change in an orderly fashion?
"Even if the war ended today the worst part
would hit this nation in the years to come. For us
the American Dream is dead: killed not by Nixon,
but by liberals."
SOME NERVOUS ELDERS may exclaim that
such intemperate sentiments should be excluded
from the public prints and others may dourly call
them a reflection on the state of higher education.
It is hard to fathom, for example, how George
Meany, a product of the conservative building
trades, could be described as a creature of liberal-
ism.
But to quarrel about such matters would justify
a charge of pedantry. What is important about
the document is that it expresses a desperation
that is still, one hopes, not beyond the realm of
communication. And one must begin by acknowl-

edgement that there is no satisfactory answer to
the dilemma of a young man facing conscription
in a war in which most Americans have ceased
to believe. The best .prospect is that he may find
refuge in the broadened concepts of conscientious
objection now evolving in the courts. Yet the
failure of public pressure to end the war is a
major tragedy for which all of us are answerable.
But the crucial passage in this youth's outcry
describes the "joy" he found in the sight of a
burning bank and his assertion that "force and
power seem to be the only things this society
understands." Is that really the case? Was the
bombing at Wisconsin -which rendered three kids
fatherless -a triumph for anything?
In fact there is overwhelming evidence in
every opinion poll of recent years that random
terrorism-and self-indulgent exhibitionism-on
the far-out left have repeatedly strengthened the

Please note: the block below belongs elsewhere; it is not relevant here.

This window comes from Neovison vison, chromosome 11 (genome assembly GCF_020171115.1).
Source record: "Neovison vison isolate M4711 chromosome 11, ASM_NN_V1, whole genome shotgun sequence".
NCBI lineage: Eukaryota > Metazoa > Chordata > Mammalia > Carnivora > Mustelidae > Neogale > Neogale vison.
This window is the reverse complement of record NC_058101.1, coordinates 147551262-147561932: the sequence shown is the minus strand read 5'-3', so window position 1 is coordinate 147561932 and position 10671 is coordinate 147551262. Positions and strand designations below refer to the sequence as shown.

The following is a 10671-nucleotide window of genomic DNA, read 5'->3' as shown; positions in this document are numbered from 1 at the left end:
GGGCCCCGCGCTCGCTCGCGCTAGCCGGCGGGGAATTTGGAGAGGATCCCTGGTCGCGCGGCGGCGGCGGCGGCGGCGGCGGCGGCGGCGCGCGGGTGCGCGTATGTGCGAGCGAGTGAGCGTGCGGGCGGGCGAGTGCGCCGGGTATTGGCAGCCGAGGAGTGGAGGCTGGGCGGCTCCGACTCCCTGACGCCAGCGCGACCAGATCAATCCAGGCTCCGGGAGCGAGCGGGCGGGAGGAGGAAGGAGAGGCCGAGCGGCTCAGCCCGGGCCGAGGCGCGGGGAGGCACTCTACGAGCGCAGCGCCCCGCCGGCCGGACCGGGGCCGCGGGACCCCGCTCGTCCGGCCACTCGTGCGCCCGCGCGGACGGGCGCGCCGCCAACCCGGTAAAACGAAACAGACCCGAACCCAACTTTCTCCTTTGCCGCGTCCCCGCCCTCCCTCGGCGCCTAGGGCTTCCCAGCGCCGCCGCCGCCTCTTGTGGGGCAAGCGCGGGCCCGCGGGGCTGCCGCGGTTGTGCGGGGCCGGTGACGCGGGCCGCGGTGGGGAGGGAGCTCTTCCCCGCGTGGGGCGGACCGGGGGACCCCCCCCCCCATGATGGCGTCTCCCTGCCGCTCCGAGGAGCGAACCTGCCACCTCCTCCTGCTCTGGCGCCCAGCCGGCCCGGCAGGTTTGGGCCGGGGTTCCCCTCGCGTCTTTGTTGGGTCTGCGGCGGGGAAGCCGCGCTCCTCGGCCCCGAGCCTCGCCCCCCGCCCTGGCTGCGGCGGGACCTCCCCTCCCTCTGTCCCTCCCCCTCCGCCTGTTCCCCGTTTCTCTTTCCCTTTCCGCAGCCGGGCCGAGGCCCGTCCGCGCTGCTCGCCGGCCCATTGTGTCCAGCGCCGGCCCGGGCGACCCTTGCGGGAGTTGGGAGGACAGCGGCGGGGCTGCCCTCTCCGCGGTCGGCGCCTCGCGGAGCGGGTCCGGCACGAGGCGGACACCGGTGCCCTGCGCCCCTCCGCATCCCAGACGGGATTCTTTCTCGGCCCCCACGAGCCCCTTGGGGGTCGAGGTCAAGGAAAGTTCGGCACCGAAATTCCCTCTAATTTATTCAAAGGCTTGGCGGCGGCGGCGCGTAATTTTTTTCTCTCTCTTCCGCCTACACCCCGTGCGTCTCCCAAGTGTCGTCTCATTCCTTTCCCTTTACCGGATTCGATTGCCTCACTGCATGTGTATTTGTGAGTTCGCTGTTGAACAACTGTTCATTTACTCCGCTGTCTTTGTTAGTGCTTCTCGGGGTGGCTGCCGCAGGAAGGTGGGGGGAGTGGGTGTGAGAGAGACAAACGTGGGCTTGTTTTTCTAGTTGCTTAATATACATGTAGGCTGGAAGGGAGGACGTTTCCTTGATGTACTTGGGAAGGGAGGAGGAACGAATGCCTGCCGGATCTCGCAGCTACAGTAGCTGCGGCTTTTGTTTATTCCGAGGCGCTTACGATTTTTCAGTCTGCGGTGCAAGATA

hands of the pro-war block. If one were to pursue
the game of recrimination, it could even be argued
that the prolongation of the war is in some meas-
ure the result of the antagonism and divisiveness
created by amateur Che Gueveras and their
romantic followers.
A CENTRAL FACT of our political ljfe is that
all the legions of reaction and know-nothingism
have been nourished by the delusion of those who
see "revolution' as an authentic American alter-
native and terrorism as a strategy of hope.
As Dissent editor Irving Howe wrote a few
months ago:
"It would be a grave eror to argue against
terrorism mainly on grounds of expediency. To
throw bombs is wrong. It is wrong because it is
inhumane, because it creates an atmosphere in
which brute force settles all disputes, because if
the bomb-throwers could wirn power through such
methods they would no longer be (if they ever
had been) the kind of people who would build
a good society ..

*'

We may be doomed to an age of unreason; no
one can be sure of the outcome. But the battle for
peace, freedom and justice will not be won on any
fantasy baricades. It will be won, if at all, in polit-
ical combat and-as Martin. Luther King and-
Cesar Chavez and Leon Davis have shown-by.
steadfast challenge, to the conscience of country
and community. To affirm these propositions will
be increasingly hard in the Nixon-Agnew era. It
may even require a higher degree of conviction
and resolve than 'hit-and-run bombing and anti-
liberal sniping.
V 1970 New York Post

Ekt stgn a
Eighty years of editorial freedom
Edited and managed by students at the University of Michigan

Hotes and comments
The pro fessionalization of everyone
ronIandsman

420 Maynard St., Ann Arbor, Mich.

News Phone: 764-0552

Editorials printed in The Michigan Daily express the individual opinions of staff writers
or the edit9rs. This must be noted in all reprints.

THURSDAY, SEPTEMBER 10, 1970

NIGHT EDITOR: LYNN WEINER

A /
A value of the space program:
An impetus for technology